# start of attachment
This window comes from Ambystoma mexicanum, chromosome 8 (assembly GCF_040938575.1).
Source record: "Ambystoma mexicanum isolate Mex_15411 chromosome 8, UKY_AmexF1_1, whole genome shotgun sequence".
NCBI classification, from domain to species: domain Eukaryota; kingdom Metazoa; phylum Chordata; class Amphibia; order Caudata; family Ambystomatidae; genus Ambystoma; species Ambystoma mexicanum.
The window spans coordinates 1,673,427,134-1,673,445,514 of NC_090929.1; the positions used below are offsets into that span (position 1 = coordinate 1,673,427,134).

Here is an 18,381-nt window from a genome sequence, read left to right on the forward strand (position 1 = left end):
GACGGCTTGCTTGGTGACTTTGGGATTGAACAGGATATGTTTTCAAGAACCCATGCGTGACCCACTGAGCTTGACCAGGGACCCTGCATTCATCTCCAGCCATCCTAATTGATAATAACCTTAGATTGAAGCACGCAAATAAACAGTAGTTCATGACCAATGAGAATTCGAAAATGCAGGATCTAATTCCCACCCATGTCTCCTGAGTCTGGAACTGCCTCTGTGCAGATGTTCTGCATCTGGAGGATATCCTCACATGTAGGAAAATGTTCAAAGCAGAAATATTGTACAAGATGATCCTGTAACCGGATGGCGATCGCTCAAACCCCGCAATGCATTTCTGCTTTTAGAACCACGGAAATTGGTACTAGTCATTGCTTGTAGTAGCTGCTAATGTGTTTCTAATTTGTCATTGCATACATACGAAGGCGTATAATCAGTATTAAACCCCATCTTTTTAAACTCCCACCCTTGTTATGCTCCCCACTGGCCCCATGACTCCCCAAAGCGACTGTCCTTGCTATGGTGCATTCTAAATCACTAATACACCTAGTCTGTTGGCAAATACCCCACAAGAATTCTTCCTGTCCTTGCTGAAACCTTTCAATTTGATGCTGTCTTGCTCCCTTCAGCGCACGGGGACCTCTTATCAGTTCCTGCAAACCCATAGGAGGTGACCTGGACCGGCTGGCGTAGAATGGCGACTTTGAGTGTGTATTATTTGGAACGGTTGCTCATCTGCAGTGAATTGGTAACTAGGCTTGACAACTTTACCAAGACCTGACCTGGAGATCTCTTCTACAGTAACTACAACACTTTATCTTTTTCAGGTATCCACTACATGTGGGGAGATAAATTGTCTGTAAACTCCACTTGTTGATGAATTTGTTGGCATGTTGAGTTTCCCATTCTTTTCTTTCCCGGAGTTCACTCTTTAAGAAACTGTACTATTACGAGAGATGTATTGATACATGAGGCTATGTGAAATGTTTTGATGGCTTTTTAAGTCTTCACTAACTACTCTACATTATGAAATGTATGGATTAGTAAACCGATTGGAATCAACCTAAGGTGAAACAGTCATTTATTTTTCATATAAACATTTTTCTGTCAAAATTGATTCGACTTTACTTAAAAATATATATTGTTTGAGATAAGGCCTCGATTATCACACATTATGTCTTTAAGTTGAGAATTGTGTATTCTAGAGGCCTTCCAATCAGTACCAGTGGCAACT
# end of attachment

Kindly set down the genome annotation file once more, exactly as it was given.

This window comes from Ambystoma mexicanum, chromosome 8 (assembly GCF_040938575.1).
Source record: "Ambystoma mexicanum isolate Mex_15411 chromosome 8, UKY_AmexF1_1, whole genome shotgun sequence".
NCBI classification, from domain to species: domain Eukaryota; kingdom Metazoa; phylum Chordata; class Amphibia; order Caudata; family Ambystomatidae; genus Ambystoma; species Ambystoma mexicanum.
The window spans coordinates 1,673,427,134-1,673,445,514 of NC_090929.1; the positions used below are offsets into that span (position 1 = coordinate 1,673,427,134).

Here is an 18,381-nt window from a genome sequence, read left to right on the forward strand (position 1 = left end):
GACGGCTTGCTTGGTGACTTTGGGATTGAACAGGATATGTTTTCAAGAACCCATGCGTGACCCACTGAGCTTGACCAGGGACCCTGCATTCATCTCCAGCCATCCTAATTGATAATAACCTTAGATTGAAGCACGCAAATAAACAGTAGTTCATGACCAATGAGAATTCGAAAATGCAGGATCTAATTCCCACCCATGTCTCCTGAGTCTGGAACTGCCTCTGTGCAGATGTTCTGCATCTGGAGGATATCCTCACATGTAGGAAAATGTTCAAAGCAGAAATATTGTACAAGATGATCCTGTAACCGGATGGCGATCGCTCAAACCCCGCAATGCATTTCTGCTTTTAGAACCACGGAAATTGGTACTAGTCATTGCTTGTAGTAGCTGCTAATGTGTTTCTAATTTGTCATTGCATACATACGAAGGCGTATAATCAGTATTAAACCCCATCTTTTTAAACTCCCACCCTTGTTATGCTCCCCACTGGCCCCATGACTCCCCAAAGCGACTGTCCTTGCTATGGTGCATTCTAAATCACTAATACACCTAGTCTGTTGGCAAATACCCCACAAGAATTCTTCCTGTCCTTGCTGAAACCTTTCAATTTGATGCTGTCTTGCTCCCTTCAGCGCACGGGGACCTCTTATCAGTTCCTGCAAACCCATAGGAGGTGACCTGGACCGGCTGGCGTAGAATGGCGACTTTGAGTGTGTATTATTTGGAACGGTTGCTCATCTGCAGTGAATTGGTAACTAGGCTTGACAACTTTACCAAGACCTGACCTGGAGATCTCTTCTACAGTAACTACAACACTTTATCTTTTTCAGGTATCCACTACATGTGGGGAGATAAATTGTCTGTAAACTCCACTTGTTGATGAATTTGTTGGCATGTTGAGTTTCCCATTCTTTTCTTTCCCGGAGTTCACTCTTTAAGAAACTGTACTATTACGAGAGATGTATTGATACATGAGGCTATGTGAAATGTTTTGATGGCTTTTTAAGTCTTCACTAACTACTCTACATTATGAAATGTATGGATTAGTAAACCGATTGGAATCAACCTAAGGTGAAACAGTCATTTATTTTTCATATAAACATTTTTCTGTCAAAATTGATTCGACTTTACTTAAAAATATATATTGTTTGAGATAAGGCCTCGATTATCACACATTATGTCTTTAAGTTGAGAATTGTGTATTCTAGAGGCCTTCCAATCAGTACCAGTGGCAACT